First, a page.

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Six ways to shape lasting change for 2023 and beyond

By Mariet Visser, coach, trainer and co-founder of We Do Change

In a corporate environment, creating lasting change is crucial if managers want to maintain sustainable growth.

Lasting change is essentially modifications that are widely accepted by and fully integrated into the organisational culture and processes, resulting in a new status quo. Not only does it ensure that the business remains consistent in their processes and management structure, but lasting change also provides for a constant review of how you approach and prepare to tackle challenges.

Here are six invaluable tips on how businesses can do exactly that during this year:

1. Stay abreast of technology

The business and economic landscape is constantly evolving, fuelled by a growing emphasis on digital transformation and globalisation. Added to this are the needs and expectations of your customer, which are also changing with the pace of technology. To remain relevant and retain a competitive edge, organisations must adapt and respond as quickly and efficiently as possible to meet the fast-paced changes that come with living in an interconnected world. 

2. Be deliberate and measured

Approach change in phases or incrementally, rather than all at once. This will lessen the shock and not overwhelm the organisation and its people, thus mitigating the likelihood of change fatigue. Lasting change is more likely to be sustainable if the changes that have been introduced are accepted and adopted by the people in your organisation. This will help create a sense of positivity and excitement, which in turn can lead to increased performance and talent retention.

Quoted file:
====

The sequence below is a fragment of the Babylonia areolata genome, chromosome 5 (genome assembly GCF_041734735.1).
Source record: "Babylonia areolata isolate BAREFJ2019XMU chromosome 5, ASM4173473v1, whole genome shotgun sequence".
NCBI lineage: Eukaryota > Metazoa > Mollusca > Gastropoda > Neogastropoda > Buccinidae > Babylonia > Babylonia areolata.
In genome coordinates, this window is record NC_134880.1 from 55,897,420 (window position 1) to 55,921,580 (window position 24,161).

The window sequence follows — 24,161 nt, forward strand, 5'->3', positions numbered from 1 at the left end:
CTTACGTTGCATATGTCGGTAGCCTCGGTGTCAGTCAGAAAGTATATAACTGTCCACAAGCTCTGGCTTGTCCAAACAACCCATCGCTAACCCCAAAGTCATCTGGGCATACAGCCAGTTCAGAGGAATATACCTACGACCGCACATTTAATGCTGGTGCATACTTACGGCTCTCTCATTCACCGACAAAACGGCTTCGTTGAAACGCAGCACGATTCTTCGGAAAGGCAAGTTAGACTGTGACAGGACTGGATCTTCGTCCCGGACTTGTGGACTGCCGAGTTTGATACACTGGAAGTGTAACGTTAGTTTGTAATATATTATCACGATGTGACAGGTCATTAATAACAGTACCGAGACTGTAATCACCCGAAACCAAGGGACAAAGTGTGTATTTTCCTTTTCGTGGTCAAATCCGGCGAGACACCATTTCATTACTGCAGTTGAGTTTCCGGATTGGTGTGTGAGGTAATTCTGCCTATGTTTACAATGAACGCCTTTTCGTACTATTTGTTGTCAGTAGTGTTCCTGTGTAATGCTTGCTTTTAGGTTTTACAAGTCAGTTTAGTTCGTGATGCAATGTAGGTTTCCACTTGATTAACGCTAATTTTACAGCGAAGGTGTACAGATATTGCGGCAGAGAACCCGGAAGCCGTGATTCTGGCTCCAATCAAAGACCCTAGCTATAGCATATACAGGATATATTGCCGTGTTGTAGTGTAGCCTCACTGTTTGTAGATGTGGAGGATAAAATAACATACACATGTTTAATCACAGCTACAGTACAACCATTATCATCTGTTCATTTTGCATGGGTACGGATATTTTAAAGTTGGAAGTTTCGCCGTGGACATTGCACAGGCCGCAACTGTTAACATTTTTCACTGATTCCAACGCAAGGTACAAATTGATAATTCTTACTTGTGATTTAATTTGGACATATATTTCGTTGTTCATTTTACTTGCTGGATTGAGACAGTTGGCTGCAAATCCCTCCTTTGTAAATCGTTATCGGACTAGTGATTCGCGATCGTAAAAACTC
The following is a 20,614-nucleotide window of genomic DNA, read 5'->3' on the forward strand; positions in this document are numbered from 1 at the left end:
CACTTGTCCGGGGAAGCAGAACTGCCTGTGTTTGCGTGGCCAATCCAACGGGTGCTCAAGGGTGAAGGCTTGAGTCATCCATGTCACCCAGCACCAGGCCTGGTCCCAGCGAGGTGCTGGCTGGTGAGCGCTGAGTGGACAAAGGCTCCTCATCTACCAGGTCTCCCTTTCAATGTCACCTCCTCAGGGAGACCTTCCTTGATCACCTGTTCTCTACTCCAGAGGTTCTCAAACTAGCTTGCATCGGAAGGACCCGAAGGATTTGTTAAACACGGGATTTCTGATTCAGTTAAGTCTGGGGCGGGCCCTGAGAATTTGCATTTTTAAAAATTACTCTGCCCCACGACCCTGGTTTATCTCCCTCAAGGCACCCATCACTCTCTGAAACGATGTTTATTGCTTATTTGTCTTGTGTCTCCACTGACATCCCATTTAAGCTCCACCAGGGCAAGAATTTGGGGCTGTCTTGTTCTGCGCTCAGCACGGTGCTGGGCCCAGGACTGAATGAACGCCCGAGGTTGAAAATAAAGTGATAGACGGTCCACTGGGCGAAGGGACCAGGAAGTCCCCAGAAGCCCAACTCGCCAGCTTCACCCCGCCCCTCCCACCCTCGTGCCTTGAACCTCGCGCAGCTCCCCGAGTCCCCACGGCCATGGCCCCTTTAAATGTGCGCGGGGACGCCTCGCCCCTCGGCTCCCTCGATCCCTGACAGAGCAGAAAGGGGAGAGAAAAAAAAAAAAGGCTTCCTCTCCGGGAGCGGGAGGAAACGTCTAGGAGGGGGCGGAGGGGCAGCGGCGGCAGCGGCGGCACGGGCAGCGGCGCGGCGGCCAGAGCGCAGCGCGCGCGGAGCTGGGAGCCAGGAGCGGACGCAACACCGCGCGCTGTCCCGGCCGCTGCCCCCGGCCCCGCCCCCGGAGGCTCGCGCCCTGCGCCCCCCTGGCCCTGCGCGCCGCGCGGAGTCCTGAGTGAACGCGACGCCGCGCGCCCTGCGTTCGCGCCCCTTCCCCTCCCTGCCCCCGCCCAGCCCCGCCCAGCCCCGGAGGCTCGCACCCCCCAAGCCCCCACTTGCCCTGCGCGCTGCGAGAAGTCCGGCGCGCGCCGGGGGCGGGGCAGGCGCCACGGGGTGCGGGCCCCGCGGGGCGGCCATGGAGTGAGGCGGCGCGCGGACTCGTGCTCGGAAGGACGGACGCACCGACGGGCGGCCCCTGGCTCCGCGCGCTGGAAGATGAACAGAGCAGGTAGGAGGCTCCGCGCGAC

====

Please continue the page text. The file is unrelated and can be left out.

Remember to regularly reflect on the changes so as to refine and adjust where necessary, ensuring that they are sustainable and achieving the desired results.

 3. Avoid a culture shock 

The last few years have presented us with unprecedented and unusual challenges, leading to a fundamental shift in our working habits and lifestyle. Many businesses have embraced the convenience of remote work, but it is now crucial that we pause and reflect on its effects, as we understand and evolve our ways of working. Organisations will require a fresh collaborative approach to employee engagement, fostering connection and a sense of belonging, to accommodate these shifts.  

4. Adopt a safe-to-fail manner

Lasting change can be established by gaining agreement on the opportunities for improvement, brainstorming small yet measurable experiments to achieve the desired results and executing such experiments in a safe-to-fail manner. 

These essentially small experiments that are tested in a low risk-controlled environment will reduce the chance of fear holding us back from trying and not getting it right the first time around. Once an idea has been tested and possibly enhanced through the testing process, applying this to a larger portion of the organisation will be easier, as people will already know what potential results to expect from adopting this change.

5. Don’t leave anyone out

We already know that communication is key when implementing any form of change but so too are the people in an organisation. People want to know they have job security and opportunities to upskill and train, so they have the necessary capabilities to effectively implement and adopt the changes.

People in the organisation play a crucial role in the success of lasting changes so make sure you are communicating to all stakeholders, including employees, customers and partners, who may either be affected by the change or have influence over it. Clarity in the process creates certainty, which aids in people embarking on the change.

6. Lead by example 

Not doing so will severely impact the change becoming lasting or make it short-lived. Effective leadership can help to build buy-in, create a transparent and shared vision for the change and thus drive successful implementation and adoption. To achieve lasting and impactful change, it is imperative to take people on the journey, connect them with the why and involve them in the how. 

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